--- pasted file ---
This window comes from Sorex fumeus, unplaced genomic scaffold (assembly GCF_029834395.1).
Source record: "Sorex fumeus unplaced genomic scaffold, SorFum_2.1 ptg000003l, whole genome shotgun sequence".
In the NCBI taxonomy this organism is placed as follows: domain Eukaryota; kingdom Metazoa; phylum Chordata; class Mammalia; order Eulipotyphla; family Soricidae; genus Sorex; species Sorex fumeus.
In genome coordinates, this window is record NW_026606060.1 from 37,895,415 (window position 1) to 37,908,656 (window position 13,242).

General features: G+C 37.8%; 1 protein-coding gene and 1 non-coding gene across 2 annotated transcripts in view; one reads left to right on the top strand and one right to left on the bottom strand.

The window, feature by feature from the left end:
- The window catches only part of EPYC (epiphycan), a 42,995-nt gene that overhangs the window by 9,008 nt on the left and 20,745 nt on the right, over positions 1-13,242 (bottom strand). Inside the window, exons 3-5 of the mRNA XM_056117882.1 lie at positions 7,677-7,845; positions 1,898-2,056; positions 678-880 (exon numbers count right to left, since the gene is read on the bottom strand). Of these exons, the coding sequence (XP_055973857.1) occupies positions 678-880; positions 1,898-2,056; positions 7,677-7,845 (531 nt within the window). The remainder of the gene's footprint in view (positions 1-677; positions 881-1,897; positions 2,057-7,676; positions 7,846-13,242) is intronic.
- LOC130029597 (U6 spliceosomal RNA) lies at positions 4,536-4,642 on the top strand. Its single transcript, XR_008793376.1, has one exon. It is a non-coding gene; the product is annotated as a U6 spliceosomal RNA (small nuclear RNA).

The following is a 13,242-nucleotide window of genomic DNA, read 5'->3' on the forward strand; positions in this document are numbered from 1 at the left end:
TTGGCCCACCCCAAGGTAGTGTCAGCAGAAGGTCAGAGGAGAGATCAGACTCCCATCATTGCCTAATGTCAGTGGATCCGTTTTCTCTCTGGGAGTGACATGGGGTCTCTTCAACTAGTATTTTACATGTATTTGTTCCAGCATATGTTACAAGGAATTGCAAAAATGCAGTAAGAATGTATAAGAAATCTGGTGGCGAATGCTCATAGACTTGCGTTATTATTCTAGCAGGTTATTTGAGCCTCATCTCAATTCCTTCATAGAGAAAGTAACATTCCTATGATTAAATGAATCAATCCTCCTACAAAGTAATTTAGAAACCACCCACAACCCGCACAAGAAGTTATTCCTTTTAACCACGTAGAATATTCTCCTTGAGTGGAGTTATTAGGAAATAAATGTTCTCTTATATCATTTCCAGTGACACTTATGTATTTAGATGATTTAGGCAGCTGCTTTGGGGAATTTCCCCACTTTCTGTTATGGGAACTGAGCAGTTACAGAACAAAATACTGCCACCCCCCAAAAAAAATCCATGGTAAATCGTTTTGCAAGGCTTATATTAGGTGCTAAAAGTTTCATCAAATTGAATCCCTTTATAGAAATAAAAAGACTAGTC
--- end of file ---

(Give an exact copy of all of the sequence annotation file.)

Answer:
This window comes from Sorex fumeus, unplaced genomic scaffold (assembly GCF_029834395.1).
Source record: "Sorex fumeus unplaced genomic scaffold, SorFum_2.1 ptg000003l, whole genome shotgun sequence".
In the NCBI taxonomy this organism is placed as follows: domain Eukaryota; kingdom Metazoa; phylum Chordata; class Mammalia; order Eulipotyphla; family Soricidae; genus Sorex; species Sorex fumeus.
In genome coordinates, this window is record NW_026606060.1 from 37,895,415 (window position 1) to 37,908,656 (window position 13,242).

General features: G+C 37.8%; 1 protein-coding gene and 1 non-coding gene across 2 annotated transcripts in view; one reads left to right on the top strand and one right to left on the bottom strand.

The window, feature by feature from the left end:
- The window catches only part of EPYC (epiphycan), a 42,995-nt gene that overhangs the window by 9,008 nt on the left and 20,745 nt on the right, over positions 1-13,242 (bottom strand). Inside the window, exons 3-5 of the mRNA XM_056117882.1 lie at positions 7,677-7,845; positions 1,898-2,056; positions 678-880 (exon numbers count right to left, since the gene is read on the bottom strand). Of these exons, the coding sequence (XP_055973857.1) occupies positions 678-880; positions 1,898-2,056; positions 7,677-7,845 (531 nt within the window). The remainder of the gene's footprint in view (positions 1-677; positions 881-1,897; positions 2,057-7,676; positions 7,846-13,242) is intronic.
- LOC130029597 (U6 spliceosomal RNA) lies at positions 4,536-4,642 on the top strand. Its single transcript, XR_008793376.1, has one exon. It is a non-coding gene; the product is annotated as a U6 spliceosomal RNA (small nuclear RNA).

The following is a 13,242-nucleotide window of genomic DNA, read 5'->3' on the forward strand; positions in this document are numbered from 1 at the left end:
TTGGCCCACCCCAAGGTAGTGTCAGCAGAAGGTCAGAGGAGAGATCAGACTCCCATCATTGCCTAATGTCAGTGGATCCGTTTTCTCTCTGGGAGTGACATGGGGTCTCTTCAACTAGTATTTTACATGTATTTGTTCCAGCATATGTTACAAGGAATTGCAAAAATGCAGTAAGAATGTATAAGAAATCTGGTGGCGAATGCTCATAGACTTGCGTTATTATTCTAGCAGGTTATTTGAGCCTCATCTCAATTCCTTCATAGAGAAAGTAACATTCCTATGATTAAATGAATCAATCCTCCTACAAAGTAATTTAGAAACCACCCACAACCCGCACAAGAAGTTATTCCTTTTAACCACGTAGAATATTCTCCTTGAGTGGAGTTATTAGGAAATAAATGTTCTCTTATATCATTTCCAGTGACACTTATGTATTTAGATGATTTAGGCAGCTGCTTTGGGGAATTTCCCCACTTTCTGTTATGGGAACTGAGCAGTTACAGAACAAAATACTGCCACCCCCCAAAAAAAATCCATGGTAAATCGTTTTGCAAGGCTTATATTAGGTGCTAAAAGTTTCATCAAATTGAATCCCTTTATAGAAATAAAAAGACTAGTC